Peter Jared writing in the New York Times reported that some hip surgery replacement patients are opting for anterior hip replacement instead of conventional hip replacement surgery that would require a long, painful recuperation. The alternative surgery consists of an incision at the front of the hip instead of through the buttocks or the side of the hip. This approach permits the doctor to reach the hip socket without cutting through major muscle groups. It’s unknown how many surgeries currently use the new approach, but at a recent meeting of hip and knee surgeons, an informal survey suggests that as many as 20% of hip surgeons are now performing anterior hip replacement, according to Dr. Joseph Moskal, Chief of Orthopedic Surgery at Virginia Tech Carilion School of Medicine and Research Institute. Nevertheless, the operation is tricky to perform and there is a steep learning curve for young surgeons.
My comment is that many of my patients who have had the anterior approach surgery absolutely love it. So, it’s good news.
Mary Elizabeth Dallas writing in Health Day reported that the complication rate for hip arthroscopy, a minimally invasive procedure, to repair damage to the inside of the hip joint is higher than previously thought. And this was according to a study at the American Orthopedic Society for Sports Medicine meeting. The new study analyzed information on nearly 600 hip arthroscopies that took place at three hospitals between January 2011 and April 2012. In a news release the study’s lead author stated that the overall complication rate after hip arthroscopy was 7.2% which is much higher than what had previously been reported in the literature which was 1.5%.
So, my comment is this, hip arthroscopy
is a technically difficult and demanding procedure and requires a very gentle
Janice Lloyd writing in USA Today reported the rise of hip and knee replacements among baby boomers is improving their sex lives. According to a study conducted by the Center for Joint Preservation and Reconstruction, 90% of patients surveyed, total hip or total knee replacement improved overall sexual function including frequency and duration. Lead author Jose Rodriquez says he decided to do the study because he knows doctors aren’t comfortable discussing sex with patients.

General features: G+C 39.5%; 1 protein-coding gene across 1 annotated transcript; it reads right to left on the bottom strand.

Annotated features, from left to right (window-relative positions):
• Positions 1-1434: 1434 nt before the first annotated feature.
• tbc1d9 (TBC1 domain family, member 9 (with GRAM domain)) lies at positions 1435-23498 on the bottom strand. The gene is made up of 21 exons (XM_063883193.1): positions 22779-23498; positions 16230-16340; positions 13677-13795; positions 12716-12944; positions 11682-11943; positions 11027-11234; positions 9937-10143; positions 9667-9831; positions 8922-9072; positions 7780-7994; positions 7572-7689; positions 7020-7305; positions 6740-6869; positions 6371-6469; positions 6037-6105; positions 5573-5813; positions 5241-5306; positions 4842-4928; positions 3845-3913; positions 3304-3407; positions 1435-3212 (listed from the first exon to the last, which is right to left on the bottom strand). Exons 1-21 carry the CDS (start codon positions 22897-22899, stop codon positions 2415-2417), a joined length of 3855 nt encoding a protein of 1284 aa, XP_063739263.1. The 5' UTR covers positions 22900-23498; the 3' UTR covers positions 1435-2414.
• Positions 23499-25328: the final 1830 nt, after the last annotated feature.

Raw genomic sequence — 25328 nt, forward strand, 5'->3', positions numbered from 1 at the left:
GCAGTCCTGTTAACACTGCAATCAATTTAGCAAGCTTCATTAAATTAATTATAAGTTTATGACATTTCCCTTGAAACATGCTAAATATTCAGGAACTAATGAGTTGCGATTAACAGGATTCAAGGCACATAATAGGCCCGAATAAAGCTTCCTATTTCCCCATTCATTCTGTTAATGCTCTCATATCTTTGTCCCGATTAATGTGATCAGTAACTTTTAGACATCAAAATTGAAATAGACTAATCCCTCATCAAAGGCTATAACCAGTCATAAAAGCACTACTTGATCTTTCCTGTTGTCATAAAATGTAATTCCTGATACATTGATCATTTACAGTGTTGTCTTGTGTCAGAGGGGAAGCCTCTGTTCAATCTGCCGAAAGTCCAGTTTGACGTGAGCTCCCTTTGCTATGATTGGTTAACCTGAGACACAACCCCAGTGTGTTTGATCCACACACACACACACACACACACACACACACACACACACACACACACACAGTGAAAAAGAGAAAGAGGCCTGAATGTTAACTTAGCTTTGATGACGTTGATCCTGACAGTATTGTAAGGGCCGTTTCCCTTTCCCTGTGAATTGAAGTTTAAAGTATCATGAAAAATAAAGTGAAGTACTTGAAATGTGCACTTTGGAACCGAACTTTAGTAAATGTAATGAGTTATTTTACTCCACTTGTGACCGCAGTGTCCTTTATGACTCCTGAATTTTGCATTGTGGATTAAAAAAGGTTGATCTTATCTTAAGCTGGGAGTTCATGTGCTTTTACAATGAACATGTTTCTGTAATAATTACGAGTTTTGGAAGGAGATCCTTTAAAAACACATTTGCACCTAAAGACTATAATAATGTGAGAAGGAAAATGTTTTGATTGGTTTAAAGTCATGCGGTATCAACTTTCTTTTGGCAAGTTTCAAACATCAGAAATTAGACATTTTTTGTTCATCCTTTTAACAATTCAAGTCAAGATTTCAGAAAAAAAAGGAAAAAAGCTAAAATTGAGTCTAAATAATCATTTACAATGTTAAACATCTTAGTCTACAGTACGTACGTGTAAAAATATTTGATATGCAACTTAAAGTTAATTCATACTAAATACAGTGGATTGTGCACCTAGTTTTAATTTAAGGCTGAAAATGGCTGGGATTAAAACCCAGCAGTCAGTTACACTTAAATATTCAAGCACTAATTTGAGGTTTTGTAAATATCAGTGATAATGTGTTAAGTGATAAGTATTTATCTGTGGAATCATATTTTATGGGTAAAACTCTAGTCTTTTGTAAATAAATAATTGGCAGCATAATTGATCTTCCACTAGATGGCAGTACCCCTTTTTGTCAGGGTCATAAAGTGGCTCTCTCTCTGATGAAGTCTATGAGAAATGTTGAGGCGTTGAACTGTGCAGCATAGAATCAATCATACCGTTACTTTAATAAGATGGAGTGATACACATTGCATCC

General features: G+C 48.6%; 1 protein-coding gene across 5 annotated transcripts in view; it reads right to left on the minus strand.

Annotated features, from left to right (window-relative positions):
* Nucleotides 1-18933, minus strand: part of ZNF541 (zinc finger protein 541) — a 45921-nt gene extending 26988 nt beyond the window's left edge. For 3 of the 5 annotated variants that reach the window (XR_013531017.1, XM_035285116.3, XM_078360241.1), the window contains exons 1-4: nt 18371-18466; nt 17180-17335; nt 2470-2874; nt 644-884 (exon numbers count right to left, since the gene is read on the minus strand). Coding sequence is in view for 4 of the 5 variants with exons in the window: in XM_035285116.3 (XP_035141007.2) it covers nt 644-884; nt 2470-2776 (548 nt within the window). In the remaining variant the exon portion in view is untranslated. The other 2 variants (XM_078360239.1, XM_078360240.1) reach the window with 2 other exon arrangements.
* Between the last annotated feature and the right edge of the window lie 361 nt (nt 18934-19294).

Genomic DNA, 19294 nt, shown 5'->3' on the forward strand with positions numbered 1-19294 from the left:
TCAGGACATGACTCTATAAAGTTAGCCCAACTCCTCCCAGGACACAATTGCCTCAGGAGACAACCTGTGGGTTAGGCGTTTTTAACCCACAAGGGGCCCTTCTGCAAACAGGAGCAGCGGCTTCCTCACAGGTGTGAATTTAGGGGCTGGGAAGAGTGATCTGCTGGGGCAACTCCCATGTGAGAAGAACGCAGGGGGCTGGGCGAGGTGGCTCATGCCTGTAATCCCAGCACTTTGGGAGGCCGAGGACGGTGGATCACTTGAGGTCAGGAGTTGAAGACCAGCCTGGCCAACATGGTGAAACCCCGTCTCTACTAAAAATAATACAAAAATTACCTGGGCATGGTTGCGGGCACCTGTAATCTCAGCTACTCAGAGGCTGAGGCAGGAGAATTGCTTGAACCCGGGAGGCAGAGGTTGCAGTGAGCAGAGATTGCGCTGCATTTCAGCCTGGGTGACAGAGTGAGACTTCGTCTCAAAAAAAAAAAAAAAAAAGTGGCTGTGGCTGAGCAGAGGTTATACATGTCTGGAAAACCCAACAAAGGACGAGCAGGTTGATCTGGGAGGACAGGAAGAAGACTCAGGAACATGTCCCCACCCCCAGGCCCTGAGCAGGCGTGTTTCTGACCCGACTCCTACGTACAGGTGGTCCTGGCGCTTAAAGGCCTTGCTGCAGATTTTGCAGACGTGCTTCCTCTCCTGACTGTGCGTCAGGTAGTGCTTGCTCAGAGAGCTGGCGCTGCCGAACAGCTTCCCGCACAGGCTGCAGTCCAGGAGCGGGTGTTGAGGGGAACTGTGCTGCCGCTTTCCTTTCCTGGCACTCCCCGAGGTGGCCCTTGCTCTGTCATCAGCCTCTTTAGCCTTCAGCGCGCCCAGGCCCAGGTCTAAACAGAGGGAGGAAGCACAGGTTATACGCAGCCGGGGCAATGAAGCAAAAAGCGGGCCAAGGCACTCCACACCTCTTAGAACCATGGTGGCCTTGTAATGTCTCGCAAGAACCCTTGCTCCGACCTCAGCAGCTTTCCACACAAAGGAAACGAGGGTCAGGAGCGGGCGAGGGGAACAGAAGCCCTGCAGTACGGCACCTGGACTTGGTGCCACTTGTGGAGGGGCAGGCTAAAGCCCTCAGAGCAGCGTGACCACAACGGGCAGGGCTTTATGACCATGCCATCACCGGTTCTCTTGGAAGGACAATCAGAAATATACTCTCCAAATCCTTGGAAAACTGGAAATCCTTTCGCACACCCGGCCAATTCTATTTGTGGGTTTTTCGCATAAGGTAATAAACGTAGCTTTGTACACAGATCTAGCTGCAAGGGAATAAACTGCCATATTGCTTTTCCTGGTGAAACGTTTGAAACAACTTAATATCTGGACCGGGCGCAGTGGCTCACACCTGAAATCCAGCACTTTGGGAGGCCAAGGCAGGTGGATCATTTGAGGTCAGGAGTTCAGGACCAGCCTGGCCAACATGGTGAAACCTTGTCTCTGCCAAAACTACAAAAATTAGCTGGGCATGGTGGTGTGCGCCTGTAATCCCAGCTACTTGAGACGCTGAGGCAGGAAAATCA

So, an added benefit one could say. Thanks for watching.
Elizabeth Rosenthal writing in the New York Times reported on a study published in JAMA. OF more than 100 hospitals, including top-ranked orthopedic centers and community hospitals, only half could provide any sort of price estimate, despite repeated calls. Those that could gave quotes that varied by a factor of more than 10, from $11,100 to $125,798.
Comment: Hmmm… So what’s all this hub-bub about reining in healthcare costs?
Barry Meier writing for the New York Times reported that A year before recalling an artificial hip, an executive at Johnson & Johnson reported in an internal e-mail that the FDA had refused to approve the device, after reviewing company studies that showed it had failed prematurely in “significant” numbers, requiring repeat surgeries for patients. Meier said, “The statements in that e-mail contrast with those made by the company in recent years about the all-metal hip. Before recalling the device amid rising failure rates in 2010, Johnson & Johnson insisted it was safe and maintained that its’ internal studies refuted complaints by surgeons and regulators abroad that the device was flawed.